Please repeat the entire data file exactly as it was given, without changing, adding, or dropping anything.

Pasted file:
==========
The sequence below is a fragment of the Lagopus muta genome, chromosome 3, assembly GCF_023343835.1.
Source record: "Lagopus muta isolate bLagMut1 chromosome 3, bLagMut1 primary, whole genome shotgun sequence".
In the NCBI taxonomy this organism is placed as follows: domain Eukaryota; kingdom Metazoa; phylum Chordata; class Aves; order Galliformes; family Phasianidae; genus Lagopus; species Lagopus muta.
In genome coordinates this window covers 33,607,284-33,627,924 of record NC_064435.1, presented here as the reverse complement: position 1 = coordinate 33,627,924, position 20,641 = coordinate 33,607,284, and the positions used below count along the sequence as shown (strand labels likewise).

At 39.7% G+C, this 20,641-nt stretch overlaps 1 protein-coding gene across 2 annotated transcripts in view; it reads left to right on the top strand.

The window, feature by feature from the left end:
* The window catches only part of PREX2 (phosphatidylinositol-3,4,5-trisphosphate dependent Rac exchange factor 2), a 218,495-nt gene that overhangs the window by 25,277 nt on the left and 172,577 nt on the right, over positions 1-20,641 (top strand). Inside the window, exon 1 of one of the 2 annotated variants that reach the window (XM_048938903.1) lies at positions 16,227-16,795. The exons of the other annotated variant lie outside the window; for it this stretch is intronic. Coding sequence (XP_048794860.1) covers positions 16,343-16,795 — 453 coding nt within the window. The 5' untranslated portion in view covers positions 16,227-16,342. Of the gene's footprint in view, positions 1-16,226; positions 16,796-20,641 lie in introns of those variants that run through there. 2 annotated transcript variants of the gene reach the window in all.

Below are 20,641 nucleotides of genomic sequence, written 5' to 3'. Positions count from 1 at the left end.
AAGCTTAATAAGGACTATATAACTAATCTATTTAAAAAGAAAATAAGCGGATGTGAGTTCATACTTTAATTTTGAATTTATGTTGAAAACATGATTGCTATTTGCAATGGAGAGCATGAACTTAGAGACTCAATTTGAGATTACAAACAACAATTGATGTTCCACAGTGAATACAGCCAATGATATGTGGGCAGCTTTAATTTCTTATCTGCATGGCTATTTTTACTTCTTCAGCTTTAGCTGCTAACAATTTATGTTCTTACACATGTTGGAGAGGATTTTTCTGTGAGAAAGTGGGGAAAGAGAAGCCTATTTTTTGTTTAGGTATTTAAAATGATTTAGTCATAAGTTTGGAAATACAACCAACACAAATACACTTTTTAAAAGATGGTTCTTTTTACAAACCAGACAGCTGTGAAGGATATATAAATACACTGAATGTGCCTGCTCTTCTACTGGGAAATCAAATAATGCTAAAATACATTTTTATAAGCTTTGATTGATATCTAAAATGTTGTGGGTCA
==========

The sequence below is a fragment of the Lagopus muta genome, chromosome 3, assembly GCF_023343835.1.
Source record: "Lagopus muta isolate bLagMut1 chromosome 3, bLagMut1 primary, whole genome shotgun sequence".
In the NCBI taxonomy this organism is placed as follows: domain Eukaryota; kingdom Metazoa; phylum Chordata; class Aves; order Galliformes; family Phasianidae; genus Lagopus; species Lagopus muta.
In genome coordinates this window covers 33,607,284-33,627,924 of record NC_064435.1, presented here as the reverse complement: position 1 = coordinate 33,627,924, position 20,641 = coordinate 33,607,284, and the positions used below count along the sequence as shown (strand labels likewise).

At 39.7% G+C, this 20,641-nt stretch overlaps 1 protein-coding gene across 2 annotated transcripts in view; it reads left to right on the top strand.

The window, feature by feature from the left end:
* The window catches only part of PREX2 (phosphatidylinositol-3,4,5-trisphosphate dependent Rac exchange factor 2), a 218,495-nt gene that overhangs the window by 25,277 nt on the left and 172,577 nt on the right, over positions 1-20,641 (top strand). Inside the window, exon 1 of one of the 2 annotated variants that reach the window (XM_048938903.1) lies at positions 16,227-16,795. The exons of the other annotated variant lie outside the window; for it this stretch is intronic. Coding sequence (XP_048794860.1) covers positions 16,343-16,795 — 453 coding nt within the window. The 5' untranslated portion in view covers positions 16,227-16,342. Of the gene's footprint in view, positions 1-16,226; positions 16,796-20,641 lie in introns of those variants that run through there. 2 annotated transcript variants of the gene reach the window in all.

Below are 20,641 nucleotides of genomic sequence, written 5' to 3'. Positions count from 1 at the left end.
AAGCTTAATAAGGACTATATAACTAATCTATTTAAAAAGAAAATAAGCGGATGTGAGTTCATACTTTAATTTTGAATTTATGTTGAAAACATGATTGCTATTTGCAATGGAGAGCATGAACTTAGAGACTCAATTTGAGATTACAAACAACAATTGATGTTCCACAGTGAATACAGCCAATGATATGTGGGCAGCTTTAATTTCTTATCTGCATGGCTATTTTTACTTCTTCAGCTTTAGCTGCTAACAATTTATGTTCTTACACATGTTGGAGAGGATTTTTCTGTGAGAAAGTGGGGAAAGAGAAGCCTATTTTTTGTTTAGGTATTTAAAATGATTTAGTCATAAGTTTGGAAATACAACCAACACAAATACACTTTTTAAAAGATGGTTCTTTTTACAAACCAGACAGCTGTGAAGGATATATAAATACACTGAATGTGCCTGCTCTTCTACTGGGAAATCAAATAATGCTAAAATACATTTTTATAAGCTTTGATTGATATCTAAAATGTTGTGGGTCA